Sea, sand and "Jerusalem" — once again in Britain.
London Olympic organizers announced plans Friday to remaster "Chariots of Fire," the 1981 Oscar-winning film that opens with a classic scene of British runners churning through waves and sand to the soaring strains of music by Vangelis. The title of the film comes from a refrain in the classic Christian hymn "Jerusalem," which is sung later in the film.
"'Chariots Of Fire' is about guts, determination and belief," said the film's producer, David Puttnam, who hopes the movie will raise spirits just as it did 30 years ago. "At the heart of the film is the quest for Olympic glory, and I find hard to imagine anything more likely to resonate throughout the country this summer."
The film is important in this, an Olympic year, because it celebrates things great in British history and things glorious in its sporting past. Based on a true story, the film traces the fortunes of Eric Liddle and Harold Abrahams, who won gold at the 1924 Paris Olympics despite long odds.
Liddle, who was devoutly religious, caused a stir by refusing to run a qualifying heat for his race specialty because it fell on a Sunday. Abrahams, who was Jewish, faced anti-Semitism.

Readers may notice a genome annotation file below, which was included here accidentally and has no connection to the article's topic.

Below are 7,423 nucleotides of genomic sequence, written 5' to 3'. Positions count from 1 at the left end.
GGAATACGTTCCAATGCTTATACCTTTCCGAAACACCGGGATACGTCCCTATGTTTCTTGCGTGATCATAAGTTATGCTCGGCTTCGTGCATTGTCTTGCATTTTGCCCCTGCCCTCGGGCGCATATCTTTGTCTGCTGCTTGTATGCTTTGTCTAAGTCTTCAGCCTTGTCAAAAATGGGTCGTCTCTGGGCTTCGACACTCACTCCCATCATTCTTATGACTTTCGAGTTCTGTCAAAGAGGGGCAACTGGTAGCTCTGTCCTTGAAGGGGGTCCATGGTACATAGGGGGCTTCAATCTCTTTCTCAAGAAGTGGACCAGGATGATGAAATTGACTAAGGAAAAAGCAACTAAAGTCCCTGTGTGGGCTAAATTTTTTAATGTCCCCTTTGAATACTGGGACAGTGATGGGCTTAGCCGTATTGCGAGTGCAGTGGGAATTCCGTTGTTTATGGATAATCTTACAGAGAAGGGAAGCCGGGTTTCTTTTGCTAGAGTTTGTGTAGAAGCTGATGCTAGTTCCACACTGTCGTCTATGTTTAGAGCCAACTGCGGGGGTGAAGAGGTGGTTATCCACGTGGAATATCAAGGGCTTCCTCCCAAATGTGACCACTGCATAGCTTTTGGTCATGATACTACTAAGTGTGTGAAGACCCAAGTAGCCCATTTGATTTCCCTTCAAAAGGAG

The film celebrates patriotism and honor and showcases the halycon moment when runners sought victory for king, country and personal glory.
The remaster aims to introduce a new generation of filmgoers to the classic. The release is by 20th Century Fox and the British Film Institute, which provided 150,000 pounds ($237,000) to back the rerelease.
More contemporary films are also getting attention ahead of the Olympics, which take place in London from July 27-Aug. 12.
Special films and screenings include a new movie by the director of an acclaimed documentary on the late Brazilian race car driver Ayrton Senna.
London-born Asif Kapadia, whose portrait "Senna" won global praise, said his short film, "The Odyssey," will explore the relationship between the British capital and the Olympics.
New films have also been commissioned from directors Mike Leigh, Lynne Ramsay and the duo of Max Giwa and Dania Pasquini.
The films will play across Britain this summer as part of the London 2012 arts festival.